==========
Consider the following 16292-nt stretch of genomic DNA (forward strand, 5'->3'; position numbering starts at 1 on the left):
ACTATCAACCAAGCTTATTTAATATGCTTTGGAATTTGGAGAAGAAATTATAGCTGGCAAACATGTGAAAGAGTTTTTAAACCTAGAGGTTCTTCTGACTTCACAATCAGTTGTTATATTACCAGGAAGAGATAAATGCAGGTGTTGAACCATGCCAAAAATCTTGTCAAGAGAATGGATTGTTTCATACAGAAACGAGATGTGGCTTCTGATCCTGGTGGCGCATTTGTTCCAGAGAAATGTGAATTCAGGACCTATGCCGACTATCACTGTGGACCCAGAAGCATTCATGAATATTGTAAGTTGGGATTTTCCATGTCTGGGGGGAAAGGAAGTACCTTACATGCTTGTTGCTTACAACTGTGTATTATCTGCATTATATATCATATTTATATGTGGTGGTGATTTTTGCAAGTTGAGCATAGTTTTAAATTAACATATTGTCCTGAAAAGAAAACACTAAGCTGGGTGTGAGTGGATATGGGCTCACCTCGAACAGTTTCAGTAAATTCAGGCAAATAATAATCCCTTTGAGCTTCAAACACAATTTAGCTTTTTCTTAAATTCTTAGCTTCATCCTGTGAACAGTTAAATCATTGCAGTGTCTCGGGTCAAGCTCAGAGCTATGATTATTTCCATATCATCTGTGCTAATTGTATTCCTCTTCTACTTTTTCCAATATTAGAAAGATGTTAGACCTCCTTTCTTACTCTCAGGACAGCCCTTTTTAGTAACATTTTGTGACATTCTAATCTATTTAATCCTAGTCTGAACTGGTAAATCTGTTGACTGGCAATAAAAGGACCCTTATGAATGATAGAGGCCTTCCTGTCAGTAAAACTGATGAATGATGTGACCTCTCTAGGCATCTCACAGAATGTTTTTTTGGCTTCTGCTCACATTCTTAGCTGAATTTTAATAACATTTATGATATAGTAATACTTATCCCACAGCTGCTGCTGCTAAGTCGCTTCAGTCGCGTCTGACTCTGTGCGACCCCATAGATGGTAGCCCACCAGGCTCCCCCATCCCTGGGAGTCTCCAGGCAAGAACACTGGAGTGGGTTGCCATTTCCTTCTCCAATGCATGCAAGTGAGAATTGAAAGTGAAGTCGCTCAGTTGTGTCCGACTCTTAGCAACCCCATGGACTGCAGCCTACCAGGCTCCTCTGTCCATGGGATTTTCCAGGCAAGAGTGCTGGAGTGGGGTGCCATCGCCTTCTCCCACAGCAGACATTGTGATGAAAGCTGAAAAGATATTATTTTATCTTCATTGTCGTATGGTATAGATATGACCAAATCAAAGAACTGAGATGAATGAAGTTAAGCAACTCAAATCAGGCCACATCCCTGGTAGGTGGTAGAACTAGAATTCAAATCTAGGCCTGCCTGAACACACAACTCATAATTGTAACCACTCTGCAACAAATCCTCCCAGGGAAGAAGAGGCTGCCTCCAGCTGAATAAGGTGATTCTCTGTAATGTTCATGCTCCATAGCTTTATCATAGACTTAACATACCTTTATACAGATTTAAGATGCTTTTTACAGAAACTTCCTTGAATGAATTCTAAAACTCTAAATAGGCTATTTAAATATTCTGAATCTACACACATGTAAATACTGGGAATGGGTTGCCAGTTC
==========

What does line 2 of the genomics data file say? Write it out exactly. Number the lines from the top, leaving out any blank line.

ACTATCAACCAAGCTTATTTAATATGCTTTGGAATTTGGAGAAGAAATTATAGCTGGCAAACATGTGAAAGAGTTTTTAAACCTAGAGGTTCTTCTGACTTCACAATCAGTTGTTATATTACCAGGAAGAGATAAATGCAGGTGTTGAACCATGCCAAAAATCTTGTCAAGAGAATGGATTGTTTCATACAGAAACGAGATGTGGCTTCTGATCCTGGTGGCGCATTTGTTCCAGAGAAATGTGAATTCAGGACCTATGCCGACTATCACTGTGGACCCAGAAGCATTCATGAATATTGTAAGTTGGGATTTTCCATGTCTGGGGGGAAAGGAAGTACCTTACATGCTTGTTGCTTACAACTGTGTATTATCTGCATTATATATCATATTTATATGTGGTGGTGATTTTTGCAAGTTGAGCATAGTTTTAAATTAACATATTGTCCTGAAAAGAAAACACTAAGCTGGGTGTGAGTGGATATGGGCTCACCTCGAACAGTTTCAGTAAATTCAGGCAAATAATAATCCCTTTGAGCTTCAAACACAATTTAGCTTTTTCTTAAATTCTTAGCTTCATCCTGTGAACAGTTAAATCATTGCAGTGTCTCGGGTCAAGCTCAGAGCTATGATTATTTCCATATCATCTGTGCTAATTGTATTCCTCTTCTACTTTTTCCAATATTAGAAAGATGTTAGACCTCCTTTCTTACTCTCAGGACAGCCCTTTTTAGTAACATTTTGTGACATTCTAATCTATTTAATCCTAGTCTGAACTGGTAAATCTGTTGACTGGCAATAAAAGGACCCTTATGAATGATAGAGGCCTTCCTGTCAGTAAAACTGATGAATGATGTGACCTCTCTAGGCATCTCACAGAATGTTTTTTTGGCTTCTGCTCACATTCTTAGCTGAATTTTAATAACATTTATGATATAGTAATACTTATCCCACAGCTGCTGCTGCTAAGTCGCTTCAGTCGCGTCTGACTCTGTGCGACCCCATAGATGGTAGCCCACCAGGCTCCCCCATCCCTGGGAGTCTCCAGGCAAGAACACTGGAGTGGGTTGCCATTTCCTTCTCCAATGCATGCAAGTGAGAATTGAAAGTGAAGTCGCTCAGTTGTGTCCGACTCTTAGCAACCCCATGGACTGCAGCCTACCAGGCTCCTCTGTCCATGGGATTTTCCAGGCAAGAGTGCTGGAGTGGGGTGCCATCGCCTTCTCCCACAGCAGACATTGTGATGAAAGCTGAAAAGATATTATTTTATCTTCATTGTCGTATGGTATAGATATGACCAAATCAAAGAACTGAGATGAATGAAGTTAAGCAACTCAAATCAGGCCACATCCCTGGTAGGTGGTAGAACTAGAATTCAAATCTAGGCCTGCCTGAACACACAACTCATAATTGTAACCACTCTGCAACAAATCCTCCCAGGGAAGAAGAGGCTGCCTCCAGCTGAATAAGGTGATTCTCTGTAATGTTCATGCTCCATAGCTTTATCATAGACTTAACATACCTTTATACAGATTTAAGATGCTTTTTACAGAAACTTCCTTGAATGAATTCTAAAACTCTAAATAGGCTATTTAAATATTCTGAATCTACACACATGTAAATACTGGGAATGGGTTGCCAGTTC